Velandy Manohar, MD.,
Distinguished Life Fellow, Am Psychiatric Assoc
08 06 21
Debate Is Over: COVID Vax Doubled Protection for the Previously Infected
— "If you have had COVID-19 before, please still get vaccinated," says CDC Director
by Molly Walker, Deputy Managing Editor, MedPage Today August 6, 2021
Unvaccinated adults who were previously infected with COVID-19 were twice as likely to be reinfected as those previously infected but also fully vaccinated, researchers found.
A case-control study in Kentucky found a more than two times higher risk of COVID-19 cases among unvaccinated adults with prior infection compared with their fully vaccinated counterparts (OR 2.34, 95% CI 1.58-3.47), reported Alyson Cavanaugh, PhD, of the CDC, and colleagues, writing in an early edition of the Morbidity and Mortality Weekly Report.
Notably, the data were from May to June 2021, prior to reports of the Delta variant becoming the predominant strain in the U.S.
"This study shows you are twice as likely to get infected again if you are unvaccinated," CDC Director Rochelle Walensky, MD, said in a statement. "Getting the vaccine is the best way to protect yourself and others around you, especially as the more contagious Delta variant spreads around the country."
Cavanaugh's group added that not only does the study suggest that being unvaccinated is associated with a higher likelihood of being reinfected, but "full vaccination is associated with reduced likelihood of reinfection" among those previously infected.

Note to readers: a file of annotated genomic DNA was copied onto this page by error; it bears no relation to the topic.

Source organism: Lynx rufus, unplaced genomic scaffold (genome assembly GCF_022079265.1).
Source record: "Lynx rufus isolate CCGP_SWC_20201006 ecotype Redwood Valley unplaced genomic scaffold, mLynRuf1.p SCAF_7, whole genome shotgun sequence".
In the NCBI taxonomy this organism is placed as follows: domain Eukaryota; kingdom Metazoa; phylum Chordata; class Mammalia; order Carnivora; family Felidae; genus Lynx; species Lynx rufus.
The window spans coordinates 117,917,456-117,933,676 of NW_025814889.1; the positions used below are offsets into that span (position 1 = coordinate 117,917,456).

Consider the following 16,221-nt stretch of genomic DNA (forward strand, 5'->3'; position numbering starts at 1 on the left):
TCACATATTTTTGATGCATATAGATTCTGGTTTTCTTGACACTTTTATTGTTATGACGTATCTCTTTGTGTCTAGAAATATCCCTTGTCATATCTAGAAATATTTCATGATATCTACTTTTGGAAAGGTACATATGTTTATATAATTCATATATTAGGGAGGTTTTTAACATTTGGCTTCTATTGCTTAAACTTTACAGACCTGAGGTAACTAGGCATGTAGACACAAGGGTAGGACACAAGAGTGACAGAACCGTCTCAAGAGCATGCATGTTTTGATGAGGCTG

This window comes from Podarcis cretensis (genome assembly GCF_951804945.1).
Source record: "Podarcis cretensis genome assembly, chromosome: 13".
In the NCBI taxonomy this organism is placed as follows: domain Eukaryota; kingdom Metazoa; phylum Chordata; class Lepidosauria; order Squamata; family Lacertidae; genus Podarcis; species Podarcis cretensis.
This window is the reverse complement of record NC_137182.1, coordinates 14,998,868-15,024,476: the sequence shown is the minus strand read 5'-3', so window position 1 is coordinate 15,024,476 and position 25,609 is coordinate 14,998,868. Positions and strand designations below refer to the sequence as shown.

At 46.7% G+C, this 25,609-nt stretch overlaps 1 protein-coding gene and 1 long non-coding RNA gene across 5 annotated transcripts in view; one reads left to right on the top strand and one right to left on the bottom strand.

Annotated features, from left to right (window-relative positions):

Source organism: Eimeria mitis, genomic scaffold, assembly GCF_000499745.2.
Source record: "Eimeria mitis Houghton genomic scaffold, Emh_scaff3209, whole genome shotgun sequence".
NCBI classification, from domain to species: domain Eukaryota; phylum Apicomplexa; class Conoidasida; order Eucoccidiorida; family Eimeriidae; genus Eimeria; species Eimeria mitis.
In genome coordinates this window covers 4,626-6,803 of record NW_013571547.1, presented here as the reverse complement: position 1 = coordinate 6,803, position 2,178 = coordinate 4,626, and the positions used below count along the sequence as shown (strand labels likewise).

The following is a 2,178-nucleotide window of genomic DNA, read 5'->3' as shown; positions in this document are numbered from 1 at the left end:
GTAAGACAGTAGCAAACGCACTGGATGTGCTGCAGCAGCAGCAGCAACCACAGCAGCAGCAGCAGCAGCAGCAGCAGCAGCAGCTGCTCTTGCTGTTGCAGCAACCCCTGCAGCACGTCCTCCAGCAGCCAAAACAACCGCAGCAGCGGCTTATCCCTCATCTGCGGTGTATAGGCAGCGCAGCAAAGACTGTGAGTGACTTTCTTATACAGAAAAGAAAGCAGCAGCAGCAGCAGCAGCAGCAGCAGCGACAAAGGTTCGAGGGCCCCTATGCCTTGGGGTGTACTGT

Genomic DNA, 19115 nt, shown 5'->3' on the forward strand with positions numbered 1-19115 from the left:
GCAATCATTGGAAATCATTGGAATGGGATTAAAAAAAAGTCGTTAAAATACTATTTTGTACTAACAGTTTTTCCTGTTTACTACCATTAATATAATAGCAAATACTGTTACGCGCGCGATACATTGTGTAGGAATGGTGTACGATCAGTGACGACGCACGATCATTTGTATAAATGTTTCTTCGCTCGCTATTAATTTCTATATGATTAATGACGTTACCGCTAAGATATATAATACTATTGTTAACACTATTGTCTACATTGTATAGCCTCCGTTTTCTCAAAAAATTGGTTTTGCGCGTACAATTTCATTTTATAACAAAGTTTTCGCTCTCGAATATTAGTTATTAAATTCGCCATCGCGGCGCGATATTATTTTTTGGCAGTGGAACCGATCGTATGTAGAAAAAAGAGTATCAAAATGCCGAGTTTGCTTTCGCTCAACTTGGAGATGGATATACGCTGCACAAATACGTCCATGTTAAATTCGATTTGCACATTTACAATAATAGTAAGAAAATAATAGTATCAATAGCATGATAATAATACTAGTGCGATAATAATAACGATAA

They noted that laboratory evidence suggesting antibody responses following COVID-19 vaccination "provide better neutralization of some circulating variants than does natural infection," but epidemiologic studies among those previously infected have been lacking.
The authors examined a database of Kentucky residents ages 18 or older with positive SARS-CoV-2 infection as confirmed by nucleic amplification testing or antigen testing. They noted that they chose May and June due to vaccine supply and eligibility requirements, adding "this period was more likely to reflect resident choice to be vaccinated, rather than eligibility to receive vaccine."
Case patients were Kentucky residents with a positive SARS-CoV-2 test in 2020 who also had a positive SARS-CoV-2 test in May to June 2021, while controls were those with a positive test in 2020 who were not reinfected during those 2 months in 2021. They were matched 1:2 based on age, sex, and date of positive test result, within 1 week. Vaccination data were from the Kentucky Immunization Registry.
Fully vaccinated individuals received either a single dose of the Johnson & Johnson vaccine or the second dose of the Pfizer-BioNTech or Moderna vaccines at least 14 days prior to reinfection. Partially vaccinated individuals received one dose of mRNA vaccine or received the second dose less than 14 days prior to reinfection.
Overall, there were 246 case patients and 492 controls. About 61% were women, and 83% were previously infected with COVID-19 from October to December 2020. Among case patients, 20.3% were fully vaccinated versus 34% of controls.
While unvaccinated patients with previous infections were twice as likely to be reinfected versus fully vaccinated patients, "partial vaccination was not associated with reinfection," the authors noted (OR 1.56, 95% CI 0.81-3.01).
"If you have had COVID-19 before, please still get vaccinated," Rochelle Walensky said.